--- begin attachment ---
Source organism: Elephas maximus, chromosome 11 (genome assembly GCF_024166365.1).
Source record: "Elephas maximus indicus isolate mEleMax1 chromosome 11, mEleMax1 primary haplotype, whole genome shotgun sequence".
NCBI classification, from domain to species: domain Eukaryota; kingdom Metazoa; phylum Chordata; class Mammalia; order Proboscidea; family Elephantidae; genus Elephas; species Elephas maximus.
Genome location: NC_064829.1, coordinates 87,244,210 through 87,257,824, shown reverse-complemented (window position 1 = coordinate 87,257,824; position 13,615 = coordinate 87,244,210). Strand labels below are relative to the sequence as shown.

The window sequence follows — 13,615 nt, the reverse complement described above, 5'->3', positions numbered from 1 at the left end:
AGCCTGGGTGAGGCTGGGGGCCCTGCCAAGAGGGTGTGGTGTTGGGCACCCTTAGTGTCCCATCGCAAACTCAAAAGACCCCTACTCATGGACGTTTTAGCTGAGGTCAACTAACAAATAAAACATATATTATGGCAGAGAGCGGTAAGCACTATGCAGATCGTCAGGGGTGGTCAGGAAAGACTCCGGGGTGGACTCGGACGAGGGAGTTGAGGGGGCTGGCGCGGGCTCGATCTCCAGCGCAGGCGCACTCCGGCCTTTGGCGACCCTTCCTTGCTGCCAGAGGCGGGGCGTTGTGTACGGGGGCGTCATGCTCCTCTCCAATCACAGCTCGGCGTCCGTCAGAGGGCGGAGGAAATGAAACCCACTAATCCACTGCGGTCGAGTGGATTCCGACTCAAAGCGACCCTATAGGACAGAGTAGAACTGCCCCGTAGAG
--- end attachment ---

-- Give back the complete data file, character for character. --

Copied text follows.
Source organism: Elephas maximus, chromosome 11 (genome assembly GCF_024166365.1).
Source record: "Elephas maximus indicus isolate mEleMax1 chromosome 11, mEleMax1 primary haplotype, whole genome shotgun sequence".
NCBI classification, from domain to species: domain Eukaryota; kingdom Metazoa; phylum Chordata; class Mammalia; order Proboscidea; family Elephantidae; genus Elephas; species Elephas maximus.
Genome location: NC_064829.1, coordinates 87,244,210 through 87,257,824, shown reverse-complemented (window position 1 = coordinate 87,257,824; position 13,615 = coordinate 87,244,210). Strand labels below are relative to the sequence as shown.

The window sequence follows — 13,615 nt, the reverse complement described above, 5'->3', positions numbered from 1 at the left end:
AGCCTGGGTGAGGCTGGGGGCCCTGCCAAGAGGGTGTGGTGTTGGGCACCCTTAGTGTCCCATCGCAAACTCAAAAGACCCCTACTCATGGACGTTTTAGCTGAGGTCAACTAACAAATAAAACATATATTATGGCAGAGAGCGGTAAGCACTATGCAGATCGTCAGGGGTGGTCAGGAAAGACTCCGGGGTGGACTCGGACGAGGGAGTTGAGGGGGCTGGCGCGGGCTCGATCTCCAGCGCAGGCGCACTCCGGCCTTTGGCGACCCTTCCTTGCTGCCAGAGGCGGGGCGTTGTGTACGGGGGCGTCATGCTCCTCTCCAATCACAGCTCGGCGTCCGTCAGAGGGCGGAGGAAATGAAACCCACTAATCCACTGCGGTCGAGTGGATTCCGACTCAAAGCGACCCTATAGGACAGAGTAGAACTGCCCCGTAGAG